Culture seems to have dictated that great leaders must be extroverts, but as Nelson Mandela’s example so admirably demonstrates, introverts can be the greatest leaders of all.
When we think of leaders, we typically think of people with charisma, booming voices and big, strong personalities. Since forever, culture seems to have dictated that great leaders must be extroverts who are able to not only sell their companies, policies or principles, but also to sell themselves. However, as the late Nelson Mandela so admirably proved, the quiet introspection often associated with them is the very thing that can make introverts the best leaders of all.
A leader listens
In his famous autobiography, Long Walk to Freedom, Mandela, recalling a time when he was nine years old, draws a clear contrast between himself and his closest companion, a boy named Justice, the son of a local tribal chief: “Justice and I became friends, though we were opposites in many ways – he was extroverted, I was introverted; he was lighthearted, I was serious”.
Mandela’s picture of himself as an introvert would appear to have been well founded. In recounting his time at Healdtown College in the Eastern Cape, he says: “I enjoyed the discipline and solitariness of long-distance running, which allowed me to escape from the hurly-burly of school life.”
And later, as a young law clerk in Johannesburg, he explains how his early involvement with the ANC was slow and deliberate: “I went as an observer, not a participant, for I do not think that I ever spoke. I wanted to understand the issues under discussion, evaluate the arguments, see the calibre of the men involved”.
A leader observes
Such allusions to his disciplined, observant and solitary disposition will resonate with students studying theories of personality, particularly those familiar with Carl Jung’s theories, which are among a range of theoretical frameworks used in the study of personality taught as part of SACAP’s Bachelor of Psychology and Bachelor of Applied Social Science degrees.
Indeed, Mandela’s responses to events in his life appear to fit seamlessly with the Swiss psychoanalyst’s four famous dichotomous classifications for personality: introversion or extraversion, intuition or sensing, feeling or thinking, and judging or perceiving. Mandela’s personality clearly leans towards the introverted-intuitive-feeling-judging classification, also referred to as an INFJ, one of the 16 personalities identified on the Myers-Briggs Type Indicator (MBTI), an assessment model, based on Jung’s theories that was developed in the 1940s.
According to the model, INFJs are typically credited with having an innate ability to understand the feelings of others and have a strong interest in people and society, in helping others and making the world a better place. They tend to be excellent listeners and are good at interacting with those with whom they are emotionally close and connected… all descriptions, most would agree, that wholly embody the country’s former president.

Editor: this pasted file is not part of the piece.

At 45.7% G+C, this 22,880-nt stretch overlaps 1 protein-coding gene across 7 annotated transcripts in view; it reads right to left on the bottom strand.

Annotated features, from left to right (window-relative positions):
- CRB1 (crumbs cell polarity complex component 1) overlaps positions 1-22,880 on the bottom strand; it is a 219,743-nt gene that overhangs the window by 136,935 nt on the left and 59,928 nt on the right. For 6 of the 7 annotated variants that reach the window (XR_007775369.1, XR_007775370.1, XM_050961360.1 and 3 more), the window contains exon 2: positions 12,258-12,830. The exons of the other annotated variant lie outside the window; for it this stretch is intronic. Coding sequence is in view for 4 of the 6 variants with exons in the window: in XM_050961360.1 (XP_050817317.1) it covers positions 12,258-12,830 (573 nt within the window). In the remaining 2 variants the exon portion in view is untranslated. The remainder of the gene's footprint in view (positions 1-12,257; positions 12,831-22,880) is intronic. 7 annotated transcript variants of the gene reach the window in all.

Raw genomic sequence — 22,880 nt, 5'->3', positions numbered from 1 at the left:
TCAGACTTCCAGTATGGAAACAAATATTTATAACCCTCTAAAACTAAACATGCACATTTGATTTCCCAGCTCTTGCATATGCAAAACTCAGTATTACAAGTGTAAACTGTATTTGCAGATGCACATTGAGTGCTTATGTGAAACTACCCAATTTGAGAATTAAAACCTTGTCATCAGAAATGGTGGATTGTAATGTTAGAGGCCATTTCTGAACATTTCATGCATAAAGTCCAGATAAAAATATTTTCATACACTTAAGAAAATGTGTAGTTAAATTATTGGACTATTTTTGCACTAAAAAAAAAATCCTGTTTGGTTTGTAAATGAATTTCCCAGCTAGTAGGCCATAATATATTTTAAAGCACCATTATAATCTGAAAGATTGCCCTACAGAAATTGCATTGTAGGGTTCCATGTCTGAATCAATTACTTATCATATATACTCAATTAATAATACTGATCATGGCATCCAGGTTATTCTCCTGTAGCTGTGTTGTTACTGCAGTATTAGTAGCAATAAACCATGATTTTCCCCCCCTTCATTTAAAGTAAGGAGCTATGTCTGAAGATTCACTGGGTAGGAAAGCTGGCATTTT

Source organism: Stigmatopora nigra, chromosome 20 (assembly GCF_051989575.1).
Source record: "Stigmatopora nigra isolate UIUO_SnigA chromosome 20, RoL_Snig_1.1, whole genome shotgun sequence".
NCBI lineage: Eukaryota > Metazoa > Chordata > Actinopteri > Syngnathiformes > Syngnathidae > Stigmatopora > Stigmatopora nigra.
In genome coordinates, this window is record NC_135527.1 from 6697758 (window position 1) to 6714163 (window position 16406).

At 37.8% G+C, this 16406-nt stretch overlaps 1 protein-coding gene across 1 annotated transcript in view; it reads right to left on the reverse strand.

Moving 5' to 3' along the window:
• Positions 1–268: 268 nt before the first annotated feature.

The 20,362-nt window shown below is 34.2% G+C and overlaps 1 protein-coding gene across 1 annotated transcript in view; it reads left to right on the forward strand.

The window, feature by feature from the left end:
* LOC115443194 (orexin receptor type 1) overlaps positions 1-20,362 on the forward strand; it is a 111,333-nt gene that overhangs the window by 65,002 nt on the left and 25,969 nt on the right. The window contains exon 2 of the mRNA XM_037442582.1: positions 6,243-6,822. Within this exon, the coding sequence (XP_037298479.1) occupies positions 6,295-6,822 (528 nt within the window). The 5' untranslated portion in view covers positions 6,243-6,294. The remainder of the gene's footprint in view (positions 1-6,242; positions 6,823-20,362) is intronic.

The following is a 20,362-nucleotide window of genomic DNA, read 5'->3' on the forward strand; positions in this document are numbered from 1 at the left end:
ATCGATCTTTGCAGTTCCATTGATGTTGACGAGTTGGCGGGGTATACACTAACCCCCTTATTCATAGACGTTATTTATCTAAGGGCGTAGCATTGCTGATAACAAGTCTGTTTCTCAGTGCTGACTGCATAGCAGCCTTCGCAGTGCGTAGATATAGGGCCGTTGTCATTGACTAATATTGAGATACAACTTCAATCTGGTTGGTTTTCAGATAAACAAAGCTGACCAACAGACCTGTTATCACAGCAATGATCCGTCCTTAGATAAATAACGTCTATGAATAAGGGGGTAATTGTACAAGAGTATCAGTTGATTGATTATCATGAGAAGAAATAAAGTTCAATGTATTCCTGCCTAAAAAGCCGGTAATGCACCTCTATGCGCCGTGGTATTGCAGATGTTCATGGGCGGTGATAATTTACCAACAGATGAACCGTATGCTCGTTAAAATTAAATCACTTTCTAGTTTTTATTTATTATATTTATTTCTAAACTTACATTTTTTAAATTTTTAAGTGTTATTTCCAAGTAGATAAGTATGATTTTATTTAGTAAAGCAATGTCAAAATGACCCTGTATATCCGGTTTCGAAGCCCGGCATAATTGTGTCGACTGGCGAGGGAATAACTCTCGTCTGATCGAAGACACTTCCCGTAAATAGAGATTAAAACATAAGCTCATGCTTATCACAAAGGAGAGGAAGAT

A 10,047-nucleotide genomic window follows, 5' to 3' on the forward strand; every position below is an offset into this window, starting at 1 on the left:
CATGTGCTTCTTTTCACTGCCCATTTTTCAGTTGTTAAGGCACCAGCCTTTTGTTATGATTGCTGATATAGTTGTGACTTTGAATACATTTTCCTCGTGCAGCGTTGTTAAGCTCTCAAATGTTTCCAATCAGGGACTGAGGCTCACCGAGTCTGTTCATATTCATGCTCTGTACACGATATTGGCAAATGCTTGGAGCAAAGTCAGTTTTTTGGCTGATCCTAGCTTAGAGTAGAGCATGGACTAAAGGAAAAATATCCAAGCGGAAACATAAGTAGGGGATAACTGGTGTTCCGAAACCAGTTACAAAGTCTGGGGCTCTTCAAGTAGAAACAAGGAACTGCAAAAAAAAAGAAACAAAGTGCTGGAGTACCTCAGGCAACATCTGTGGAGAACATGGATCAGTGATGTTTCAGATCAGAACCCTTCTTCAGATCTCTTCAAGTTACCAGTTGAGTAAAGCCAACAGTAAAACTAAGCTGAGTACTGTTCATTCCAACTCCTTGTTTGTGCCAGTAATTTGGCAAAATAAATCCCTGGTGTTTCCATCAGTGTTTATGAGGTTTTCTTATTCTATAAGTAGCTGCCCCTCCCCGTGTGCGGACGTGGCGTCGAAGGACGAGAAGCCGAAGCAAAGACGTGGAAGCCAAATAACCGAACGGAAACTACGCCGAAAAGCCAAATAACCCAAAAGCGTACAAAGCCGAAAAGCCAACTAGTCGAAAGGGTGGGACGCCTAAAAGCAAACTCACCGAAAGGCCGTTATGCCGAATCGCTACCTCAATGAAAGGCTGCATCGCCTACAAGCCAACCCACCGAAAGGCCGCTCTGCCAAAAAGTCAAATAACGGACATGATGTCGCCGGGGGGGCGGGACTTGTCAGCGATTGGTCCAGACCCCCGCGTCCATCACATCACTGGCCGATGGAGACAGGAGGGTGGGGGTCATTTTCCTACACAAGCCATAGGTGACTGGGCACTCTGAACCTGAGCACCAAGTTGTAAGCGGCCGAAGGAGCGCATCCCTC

Introverts, like Mandela, have the capacity to make the best leaders, says Jennifer Kahnweiler, author of Quiet Influence: The Introvert’s Guide to Making a Difference, because they are more perceptive to their own shortcomings and so tend to compensate for these through “preparation and practice, and by pushing themselves.” Indeed, Mandela bears this out when, in the aforementioned autobiography, he openly declares: “I could compensate for a lack of natural aptitude with diligence and discipline. I applied this in everything I did.”
A leader knows when to lead, and when to be led
Ever the introvert, Mandela also saw the wisdom in “leading from behind”. According to editor Richard Stengel who worked with him on Long Walk to Freedom, “Mandela loved to reminisce about his boyhood and his lazy afternoons herding cattle. ‘You know,’ he would say, ‘You can only lead them from behind.’ He would then raise his eyebrows to make sure I got the analogy.
As a boy, claims Stengel, Mandela was greatly influenced by Jongintaba, the tribal king who raised him: “When Jongintaba had meetings of his court, the men gathered in a circle, and only after all had spoken did the king begin to speak. The chief’s job, Mandela said, was not to tell people what to do but to form a consensus. ‘Don’t enter the debate too early,’ he used to say… The trick of leadership is allowing yourself to be led too. ‘It is wise,’ he said, ‘to persuade people to do things and make them think it was their own idea.’
Of course, how much of Mandela’s success as a leader can be attributed to his personality type is impossible to quantify. But it’s hard not to admit that the behaviours underpinning his success could very well have been predisposed by the fact that, despite his gregarious manner and that dazzling, beatific, all-inclusive smile, Madiba was really an introvert at heart.
Do you see yourself as a future leader, or as someone who can help others hone their own leadership qualities? Either way, you may wish to pursue career in coaching, where the purpose is to help others unlock their own potential. SACAP offers a range of coaching courses, including the Postgraduate Diploma in Coaching and the Coach Practitioner Programme. For more information, enquire now.